Graffiti of pilgrims to the shrine of Isis are dated as late as the end of the 5th century A.D.
Ancient graffiti abound in all this district, and on Bigeh, a larger island adjoining Philae, there was a temple as early as the reign of Tethmosis III.
In rare cases during the Middle Kingdom (inscriptions in the tomb of Ameni at Beth Hasan, graffiti in the quarries of Hanub) documents were dated in the years of reign of these feudatory nobles.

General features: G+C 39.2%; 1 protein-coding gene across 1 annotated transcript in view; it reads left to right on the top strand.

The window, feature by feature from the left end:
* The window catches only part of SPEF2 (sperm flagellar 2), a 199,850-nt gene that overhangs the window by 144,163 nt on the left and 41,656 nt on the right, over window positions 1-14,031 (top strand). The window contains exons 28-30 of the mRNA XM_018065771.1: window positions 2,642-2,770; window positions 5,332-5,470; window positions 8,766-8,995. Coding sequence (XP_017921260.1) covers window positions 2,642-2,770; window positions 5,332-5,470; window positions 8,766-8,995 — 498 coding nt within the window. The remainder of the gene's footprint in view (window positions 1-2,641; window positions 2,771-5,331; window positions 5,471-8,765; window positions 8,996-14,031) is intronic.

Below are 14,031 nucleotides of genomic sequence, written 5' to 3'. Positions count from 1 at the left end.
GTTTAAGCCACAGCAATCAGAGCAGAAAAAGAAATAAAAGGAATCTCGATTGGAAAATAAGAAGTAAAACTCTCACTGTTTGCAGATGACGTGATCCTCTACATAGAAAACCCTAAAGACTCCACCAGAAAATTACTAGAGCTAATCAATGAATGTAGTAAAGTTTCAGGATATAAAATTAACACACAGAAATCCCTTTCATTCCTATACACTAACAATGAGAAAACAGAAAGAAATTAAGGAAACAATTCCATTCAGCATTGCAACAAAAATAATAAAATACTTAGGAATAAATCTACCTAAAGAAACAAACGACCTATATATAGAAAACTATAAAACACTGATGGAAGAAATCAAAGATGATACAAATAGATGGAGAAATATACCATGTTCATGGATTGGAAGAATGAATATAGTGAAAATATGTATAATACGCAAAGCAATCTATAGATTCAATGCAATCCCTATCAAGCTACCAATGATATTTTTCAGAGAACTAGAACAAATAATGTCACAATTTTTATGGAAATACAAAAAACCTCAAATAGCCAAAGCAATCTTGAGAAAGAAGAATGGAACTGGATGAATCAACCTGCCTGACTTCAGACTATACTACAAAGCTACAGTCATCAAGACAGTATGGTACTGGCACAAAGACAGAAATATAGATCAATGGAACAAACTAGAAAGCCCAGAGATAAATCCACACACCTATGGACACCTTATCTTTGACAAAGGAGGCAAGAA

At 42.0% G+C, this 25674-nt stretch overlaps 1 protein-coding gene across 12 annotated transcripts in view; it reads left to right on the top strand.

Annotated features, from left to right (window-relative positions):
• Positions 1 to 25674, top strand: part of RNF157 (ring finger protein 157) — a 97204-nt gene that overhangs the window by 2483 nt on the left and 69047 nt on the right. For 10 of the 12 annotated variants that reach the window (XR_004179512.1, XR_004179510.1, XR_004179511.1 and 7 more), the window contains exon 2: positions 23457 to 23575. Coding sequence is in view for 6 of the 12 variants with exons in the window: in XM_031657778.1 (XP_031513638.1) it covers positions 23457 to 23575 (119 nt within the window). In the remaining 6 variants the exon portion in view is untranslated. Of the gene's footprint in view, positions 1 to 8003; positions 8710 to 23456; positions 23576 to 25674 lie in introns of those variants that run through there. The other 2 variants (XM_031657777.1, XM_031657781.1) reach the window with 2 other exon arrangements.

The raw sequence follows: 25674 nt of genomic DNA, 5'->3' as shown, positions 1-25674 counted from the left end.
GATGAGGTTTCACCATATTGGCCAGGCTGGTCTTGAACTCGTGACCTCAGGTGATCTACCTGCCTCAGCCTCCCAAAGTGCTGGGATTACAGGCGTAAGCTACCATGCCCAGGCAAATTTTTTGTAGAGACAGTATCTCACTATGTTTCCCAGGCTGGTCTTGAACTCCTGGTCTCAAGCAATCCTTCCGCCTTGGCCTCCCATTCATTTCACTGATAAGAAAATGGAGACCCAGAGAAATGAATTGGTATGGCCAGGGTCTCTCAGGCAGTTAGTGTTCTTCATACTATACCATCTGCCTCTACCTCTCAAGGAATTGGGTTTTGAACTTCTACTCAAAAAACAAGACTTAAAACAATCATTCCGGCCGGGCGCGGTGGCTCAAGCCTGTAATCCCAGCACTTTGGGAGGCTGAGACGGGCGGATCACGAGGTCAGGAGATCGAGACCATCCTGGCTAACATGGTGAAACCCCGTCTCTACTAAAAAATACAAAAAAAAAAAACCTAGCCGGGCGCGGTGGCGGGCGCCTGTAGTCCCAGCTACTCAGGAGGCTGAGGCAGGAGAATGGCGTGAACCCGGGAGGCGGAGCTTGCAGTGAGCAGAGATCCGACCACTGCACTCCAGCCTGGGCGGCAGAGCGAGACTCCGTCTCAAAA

The script also recurs on walls in the shape of graffiti, and on vases, sometimes ink-written; and from the number of seals originally attached to perishable documents it is probable that parchment or some similar material was also used.
It can be traced in the graffiti of the mercenaries of Psammetichus at Abu Simbel in Upper Egypt, where Greeks, Carians and Phoenicians all cut their names upon the legs of the colossal statues.